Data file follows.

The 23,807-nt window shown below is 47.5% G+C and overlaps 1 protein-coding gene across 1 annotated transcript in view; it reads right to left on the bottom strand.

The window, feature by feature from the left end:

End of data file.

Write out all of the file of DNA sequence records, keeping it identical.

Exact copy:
The 23,807-nt window shown below is 47.5% G+C and overlaps 1 protein-coding gene across 1 annotated transcript in view; it reads right to left on the bottom strand.

The window, feature by feature from the left end: